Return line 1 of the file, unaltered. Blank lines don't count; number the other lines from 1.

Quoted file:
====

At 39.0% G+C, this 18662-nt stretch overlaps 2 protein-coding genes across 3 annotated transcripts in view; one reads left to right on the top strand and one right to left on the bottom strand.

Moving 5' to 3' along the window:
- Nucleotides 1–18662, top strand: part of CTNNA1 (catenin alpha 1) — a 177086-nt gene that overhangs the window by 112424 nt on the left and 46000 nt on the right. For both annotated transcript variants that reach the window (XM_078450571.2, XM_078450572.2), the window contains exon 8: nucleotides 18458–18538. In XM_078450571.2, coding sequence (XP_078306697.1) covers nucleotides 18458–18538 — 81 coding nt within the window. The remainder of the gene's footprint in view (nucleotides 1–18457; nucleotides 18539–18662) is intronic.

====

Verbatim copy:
At 39.0% G+C, this 18662-nt stretch overlaps 2 protein-coding genes across 3 annotated transcripts in view; one reads left to right on the top strand and one right to left on the bottom strand.